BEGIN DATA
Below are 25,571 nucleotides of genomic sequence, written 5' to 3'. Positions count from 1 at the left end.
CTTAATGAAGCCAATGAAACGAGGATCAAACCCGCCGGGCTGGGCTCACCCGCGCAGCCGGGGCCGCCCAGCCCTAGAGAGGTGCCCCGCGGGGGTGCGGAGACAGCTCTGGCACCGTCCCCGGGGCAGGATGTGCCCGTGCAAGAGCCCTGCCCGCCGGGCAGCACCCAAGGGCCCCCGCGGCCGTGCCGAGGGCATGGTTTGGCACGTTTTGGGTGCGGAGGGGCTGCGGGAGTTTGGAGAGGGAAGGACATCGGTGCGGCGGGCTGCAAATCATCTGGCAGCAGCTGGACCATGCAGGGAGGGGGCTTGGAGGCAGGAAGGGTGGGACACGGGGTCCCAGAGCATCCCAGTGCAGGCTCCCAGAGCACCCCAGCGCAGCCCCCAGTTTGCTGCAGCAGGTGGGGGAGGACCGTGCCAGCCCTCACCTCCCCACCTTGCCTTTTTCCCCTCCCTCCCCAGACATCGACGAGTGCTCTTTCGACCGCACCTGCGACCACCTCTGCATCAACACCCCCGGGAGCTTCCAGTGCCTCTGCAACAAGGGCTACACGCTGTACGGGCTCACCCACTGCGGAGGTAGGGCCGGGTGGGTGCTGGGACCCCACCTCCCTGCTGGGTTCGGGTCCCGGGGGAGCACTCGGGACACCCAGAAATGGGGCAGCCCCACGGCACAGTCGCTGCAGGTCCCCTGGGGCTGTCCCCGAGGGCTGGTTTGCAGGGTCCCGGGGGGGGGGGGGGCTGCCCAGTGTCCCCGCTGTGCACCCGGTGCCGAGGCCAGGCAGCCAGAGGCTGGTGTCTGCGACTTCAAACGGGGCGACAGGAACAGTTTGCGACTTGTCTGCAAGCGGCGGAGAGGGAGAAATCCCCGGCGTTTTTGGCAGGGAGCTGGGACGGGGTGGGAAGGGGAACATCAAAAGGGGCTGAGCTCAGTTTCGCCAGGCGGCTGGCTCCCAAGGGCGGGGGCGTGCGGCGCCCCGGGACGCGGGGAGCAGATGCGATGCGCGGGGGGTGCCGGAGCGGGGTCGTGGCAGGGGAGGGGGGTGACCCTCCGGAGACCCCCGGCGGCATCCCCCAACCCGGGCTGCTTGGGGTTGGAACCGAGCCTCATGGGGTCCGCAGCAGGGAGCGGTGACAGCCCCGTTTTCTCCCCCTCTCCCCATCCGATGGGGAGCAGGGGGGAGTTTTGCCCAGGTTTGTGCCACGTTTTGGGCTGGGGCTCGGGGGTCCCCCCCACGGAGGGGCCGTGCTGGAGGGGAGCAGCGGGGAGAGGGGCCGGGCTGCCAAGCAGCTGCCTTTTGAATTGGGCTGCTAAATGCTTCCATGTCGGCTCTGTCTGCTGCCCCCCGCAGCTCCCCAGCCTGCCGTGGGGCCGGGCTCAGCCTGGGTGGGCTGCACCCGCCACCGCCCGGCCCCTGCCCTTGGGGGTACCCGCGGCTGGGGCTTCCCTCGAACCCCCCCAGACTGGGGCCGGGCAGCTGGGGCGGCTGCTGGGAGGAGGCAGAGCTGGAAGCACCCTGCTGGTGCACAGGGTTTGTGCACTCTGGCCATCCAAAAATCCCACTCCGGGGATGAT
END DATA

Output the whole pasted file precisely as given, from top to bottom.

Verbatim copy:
Below are 25,571 nucleotides of genomic sequence, written 5' to 3'. Positions count from 1 at the left end.
CTTAATGAAGCCAATGAAACGAGGATCAAACCCGCCGGGCTGGGCTCACCCGCGCAGCCGGGGCCGCCCAGCCCTAGAGAGGTGCCCCGCGGGGGTGCGGAGACAGCTCTGGCACCGTCCCCGGGGCAGGATGTGCCCGTGCAAGAGCCCTGCCCGCCGGGCAGCACCCAAGGGCCCCCGCGGCCGTGCCGAGGGCATGGTTTGGCACGTTTTGGGTGCGGAGGGGCTGCGGGAGTTTGGAGAGGGAAGGACATCGGTGCGGCGGGCTGCAAATCATCTGGCAGCAGCTGGACCATGCAGGGAGGGGGCTTGGAGGCAGGAAGGGTGGGACACGGGGTCCCAGAGCATCCCAGTGCAGGCTCCCAGAGCACCCCAGCGCAGCCCCCAGTTTGCTGCAGCAGGTGGGGGAGGACCGTGCCAGCCCTCACCTCCCCACCTTGCCTTTTTCCCCTCCCTCCCCAGACATCGACGAGTGCTCTTTCGACCGCACCTGCGACCACCTCTGCATCAACACCCCCGGGAGCTTCCAGTGCCTCTGCAACAAGGGCTACACGCTGTACGGGCTCACCCACTGCGGAGGTAGGGCCGGGTGGGTGCTGGGACCCCACCTCCCTGCTGGGTTCGGGTCCCGGGGGAGCACTCGGGACACCCAGAAATGGGGCAGCCCCACGGCACAGTCGCTGCAGGTCCCCTGGGGCTGTCCCCGAGGGCTGGTTTGCAGGGTCCCGGGGGGGGGGGGGGCTGCCCAGTGTCCCCGCTGTGCACCCGGTGCCGAGGCCAGGCAGCCAGAGGCTGGTGTCTGCGACTTCAAACGGGGCGACAGGAACAGTTTGCGACTTGTCTGCAAGCGGCGGAGAGGGAGAAATCCCCGGCGTTTTTGGCAGGGAGCTGGGACGGGGTGGGAAGGGGAACATCAAAAGGGGCTGAGCTCAGTTTCGCCAGGCGGCTGGCTCCCAAGGGCGGGGGCGTGCGGCGCCCCGGGACGCGGGGAGCAGATGCGATGCGCGGGGGGTGCCGGAGCGGGGTCGTGGCAGGGGAGGGGGGTGACCCTCCGGAGACCCCCGGCGGCATCCCCCAACCCGGGCTGCTTGGGGTTGGAACCGAGCCTCATGGGGTCCGCAGCAGGGAGCGGTGACAGCCCCGTTTTCTCCCCCTCTCCCCATCCGATGGGGAGCAGGGGGGAGTTTTGCCCAGGTTTGTGCCACGTTTTGGGCTGGGGCTCGGGGGTCCCCCCCACGGAGGGGCCGTGCTGGAGGGGAGCAGCGGGGAGAGGGGCCGGGCTGCCAAGCAGCTGCCTTTTGAATTGGGCTGCTAAATGCTTCCATGTCGGCTCTGTCTGCTGCCCCCCGCAGCTCCCCAGCCTGCCGTGGGGCCGGGCTCAGCCTGGGTGGGCTGCACCCGCCACCGCCCGGCCCCTGCCCTTGGGGGTACCCGCGGCTGGGGCTTCCCTCGAACCCCCCCAGACTGGGGCCGGGCAGCTGGGGCGGCTGCTGGGAGGAGGCAGAGCTGGAAGCACCCTGCTGGTGCACAGGGTTTGTGCACTCTGGCCATCCAAAAATCCCACTCCGGGGATGAT